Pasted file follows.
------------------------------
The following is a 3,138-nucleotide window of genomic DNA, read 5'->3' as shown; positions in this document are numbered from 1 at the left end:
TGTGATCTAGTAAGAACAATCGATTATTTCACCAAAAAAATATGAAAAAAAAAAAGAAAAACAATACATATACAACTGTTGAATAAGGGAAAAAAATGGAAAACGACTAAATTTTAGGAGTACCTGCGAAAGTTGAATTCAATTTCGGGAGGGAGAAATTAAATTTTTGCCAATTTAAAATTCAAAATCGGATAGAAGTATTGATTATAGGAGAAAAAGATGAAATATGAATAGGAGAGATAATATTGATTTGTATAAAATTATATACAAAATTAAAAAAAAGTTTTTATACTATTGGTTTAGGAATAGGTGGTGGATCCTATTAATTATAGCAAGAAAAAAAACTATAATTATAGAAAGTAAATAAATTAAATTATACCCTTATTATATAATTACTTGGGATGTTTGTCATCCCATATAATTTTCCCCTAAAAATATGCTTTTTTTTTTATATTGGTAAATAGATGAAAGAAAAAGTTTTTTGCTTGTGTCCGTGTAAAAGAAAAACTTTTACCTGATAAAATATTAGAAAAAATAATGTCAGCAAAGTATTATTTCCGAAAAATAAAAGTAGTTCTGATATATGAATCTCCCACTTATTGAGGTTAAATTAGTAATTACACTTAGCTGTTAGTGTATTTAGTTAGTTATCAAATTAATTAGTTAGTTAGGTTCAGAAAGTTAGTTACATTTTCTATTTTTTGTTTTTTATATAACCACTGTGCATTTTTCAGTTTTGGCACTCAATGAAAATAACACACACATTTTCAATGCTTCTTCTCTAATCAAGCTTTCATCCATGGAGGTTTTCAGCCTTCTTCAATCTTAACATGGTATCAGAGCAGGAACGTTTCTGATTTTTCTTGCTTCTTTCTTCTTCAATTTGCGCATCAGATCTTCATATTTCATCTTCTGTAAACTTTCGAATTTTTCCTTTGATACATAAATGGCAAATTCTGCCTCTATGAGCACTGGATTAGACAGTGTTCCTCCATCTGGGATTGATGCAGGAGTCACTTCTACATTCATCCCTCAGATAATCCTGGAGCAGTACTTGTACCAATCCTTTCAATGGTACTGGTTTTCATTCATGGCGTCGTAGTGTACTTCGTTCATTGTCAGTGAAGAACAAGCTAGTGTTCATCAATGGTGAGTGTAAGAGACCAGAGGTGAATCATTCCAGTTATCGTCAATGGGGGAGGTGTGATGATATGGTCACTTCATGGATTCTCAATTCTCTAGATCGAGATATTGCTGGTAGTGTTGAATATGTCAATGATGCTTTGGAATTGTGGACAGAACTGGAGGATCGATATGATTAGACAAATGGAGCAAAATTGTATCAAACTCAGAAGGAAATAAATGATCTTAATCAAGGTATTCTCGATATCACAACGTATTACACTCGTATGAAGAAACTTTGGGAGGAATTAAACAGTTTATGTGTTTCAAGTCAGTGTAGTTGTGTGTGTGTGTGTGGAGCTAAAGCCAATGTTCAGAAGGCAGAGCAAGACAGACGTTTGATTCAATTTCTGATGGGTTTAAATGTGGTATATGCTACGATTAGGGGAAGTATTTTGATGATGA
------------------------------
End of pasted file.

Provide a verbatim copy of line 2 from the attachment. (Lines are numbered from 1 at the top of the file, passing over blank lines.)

TGTGATCTAGTAAGAACAATCGATTATTTCACCAAAAAAATATGAAAAAAAAAAAGAAAAACAATACATATACAACTGTTGAATAAGGGAAAAAAATGGAAAACGACTAAATTTTAGGAGTACCTGCGAAAGTTGAATTCAATTTCGGGAGGGAGAAATTAAATTTTTGCCAATTTAAAATTCAAAATCGGATAGAAGTATTGATTATAGGAGAAAAAGATGAAATATGAATAGGAGAGATAATATTGATTTGTATAAAATTATATACAAAATTAAAAAAAAGTTTTTATACTATTGGTTTAGGAATAGGTGGTGGATCCTATTAATTATAGCAAGAAAAAAAACTATAATTATAGAAAGTAAATAAATTAAATTATACCCTTATTATATAATTACTTGGGATGTTTGTCATCCCATATAATTTTCCCCTAAAAATATGCTTTTTTTTTTATATTGGTAAATAGATGAAAGAAAAAGTTTTTTGCTTGTGTCCGTGTAAAAGAAAAACTTTTACCTGATAAAATATTAGAAAAAATAATGTCAGCAAAGTATTATTTCCGAAAAATAAAAGTAGTTCTGATATATGAATCTCCCACTTATTGAGGTTAAATTAGTAATTACACTTAGCTGTTAGTGTATTTAGTTAGTTATCAAATTAATTAGTTAGTTAGGTTCAGAAAGTTAGTTACATTTTCTATTTTTTGTTTTTTATATAACCACTGTGCATTTTTCAGTTTTGGCACTCAATGAAAATAACACACACATTTTCAATGCTTCTTCTCTAATCAAGCTTTCATCCATGGAGGTTTTCAGCCTTCTTCAATCTTAACATGGTATCAGAGCAGGAACGTTTCTGATTTTTCTTGCTTCTTTCTTCTTCAATTTGCGCATCAGATCTTCATATTTCATCTTCTGTAAACTTTCGAATTTTTCCTTTGATACATAAATGGCAAATTCTGCCTCTATGAGCACTGGATTAGACAGTGTTCCTCCATCTGGGATTGATGCAGGAGTCACTTCTACATTCATCCCTCAGATAATCCTGGAGCAGTACTTGTACCAATCCTTTCAATGGTACTGGTTTTCATTCATGGCGTCGTAGTGTACTTCGTTCATTGTCAGTGAAGAACAAGCTAGTGTTCATCAATGGTGAGTGTAAGAGACCAGAGGTGAATCATTCCAGTTATCGTCAATGGGGGAGGTGTGATGATATGGTCACTTCATGGATTCTCAATTCTCTAGATCGAGATATTGCTGGTAGTGTTGAATATGTCAATGATGCTTTGGAATTGTGGACAGAACTGGAGGATCGATATGATTAGACAAATGGAGCAAAATTGTATCAAACTCAGAAGGAAATAAATGATCTTAATCAAGGTATTCTCGATATCACAACGTATTACACTCGTATGAAGAAACTTTGGGAGGAATTAAACAGTTTATGTGTTTCAAGTCAGTGTAGTTGTGTGTGTGTGTGTGGAGCTAAAGCCAATGTTCAGAAGGCAGAGCAAGACAGACGTTTGATTCAATTTCTGATGGGTTTAAATGTGGTATATGCTACGATTAGGGGAAGTATTTTGATGATGA